At the Carnegie/Paley conference’s session on entrepreneurial journalism just now, Jeff Jarvis asked his panelists to engage in a ‘lightning round,’ briefly answering the same question. That question: What is the one skill or approach that journalists need to have, and develop, right now?
Here’s what they answered:
Phil Balboni, GlobalPost: “Prepare yourself to be a small businessman or businesswoman”; build—and market—your individual brand. Journalists need to have “hustle and entrepreneurship” about themselves. (Later, he adds: “Face the reality as it is and make it work for you. And go out there and do things…. I’m an optimist about the profession. People can make it work and make things happen.”)
John Harris, Politico: “Find your distinctive value”—what skill or interest or talent distinguishes you from everyone else—“and learn how to market that.” (Later: a brand, he clarifies, isn’t about “making yourself as famous as you can”; it’s about finding/developing your particular expertise and exploiting it.)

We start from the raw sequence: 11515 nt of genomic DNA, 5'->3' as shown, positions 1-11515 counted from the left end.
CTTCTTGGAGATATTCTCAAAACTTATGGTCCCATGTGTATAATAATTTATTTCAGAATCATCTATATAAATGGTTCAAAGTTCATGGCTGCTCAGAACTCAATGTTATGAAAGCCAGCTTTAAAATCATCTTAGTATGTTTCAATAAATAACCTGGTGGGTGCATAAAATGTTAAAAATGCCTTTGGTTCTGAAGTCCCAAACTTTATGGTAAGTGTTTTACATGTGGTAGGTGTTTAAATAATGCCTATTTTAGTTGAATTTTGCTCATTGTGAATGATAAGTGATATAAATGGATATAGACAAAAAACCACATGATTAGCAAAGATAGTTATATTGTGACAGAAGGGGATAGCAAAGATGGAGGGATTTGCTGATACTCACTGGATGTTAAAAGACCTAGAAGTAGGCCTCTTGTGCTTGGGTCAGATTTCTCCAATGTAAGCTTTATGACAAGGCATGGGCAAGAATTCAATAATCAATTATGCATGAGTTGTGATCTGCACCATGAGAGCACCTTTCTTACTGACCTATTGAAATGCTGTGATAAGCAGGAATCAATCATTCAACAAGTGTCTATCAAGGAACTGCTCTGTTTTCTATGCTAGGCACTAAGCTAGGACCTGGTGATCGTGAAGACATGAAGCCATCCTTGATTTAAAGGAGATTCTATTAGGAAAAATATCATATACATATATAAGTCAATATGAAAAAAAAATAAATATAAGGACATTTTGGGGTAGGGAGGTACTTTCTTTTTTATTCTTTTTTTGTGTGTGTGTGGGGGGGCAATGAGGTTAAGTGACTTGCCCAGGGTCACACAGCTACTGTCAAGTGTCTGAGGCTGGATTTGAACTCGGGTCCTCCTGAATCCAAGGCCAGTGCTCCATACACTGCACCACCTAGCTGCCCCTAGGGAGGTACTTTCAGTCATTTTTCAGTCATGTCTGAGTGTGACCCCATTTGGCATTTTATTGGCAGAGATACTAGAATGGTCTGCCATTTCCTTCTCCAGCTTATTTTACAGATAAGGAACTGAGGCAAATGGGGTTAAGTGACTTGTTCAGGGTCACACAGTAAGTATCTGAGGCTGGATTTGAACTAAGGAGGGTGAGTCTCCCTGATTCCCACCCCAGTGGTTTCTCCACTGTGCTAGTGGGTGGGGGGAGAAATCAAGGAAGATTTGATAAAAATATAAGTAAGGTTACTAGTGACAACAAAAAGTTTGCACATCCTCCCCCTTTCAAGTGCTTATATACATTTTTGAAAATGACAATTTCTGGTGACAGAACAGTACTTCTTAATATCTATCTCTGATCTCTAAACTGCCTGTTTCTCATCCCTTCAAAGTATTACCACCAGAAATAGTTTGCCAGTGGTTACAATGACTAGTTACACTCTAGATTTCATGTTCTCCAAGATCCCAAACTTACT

Rafat Ali, ContentNext: Develop “subject matter expertise”—and “passion” for that subject matter.
John Thornton, Texas Tribune: Hustle. “Whether it’s networks or whatever…what you do uniquely well, what you really know, you have to hone.” But: “you’re going to have to be pretty promiscuous about how you monetize it.”
Geneva Overholser, USC Annenberg: Have “the expectation that you’ll be a collaborator”—and the mindset that individual journalists are part of a broader network and ecosystem. Also: have an “openness to new methods, new platforms, new technologies”: journalists need to be promiscuous not just about marketing and monetizing their work, but about how they produce that work in the first place.Megan Garber is an assistant editor at the Nieman Journalism Lab at Harvard University. She was formerly a CJR staff writer.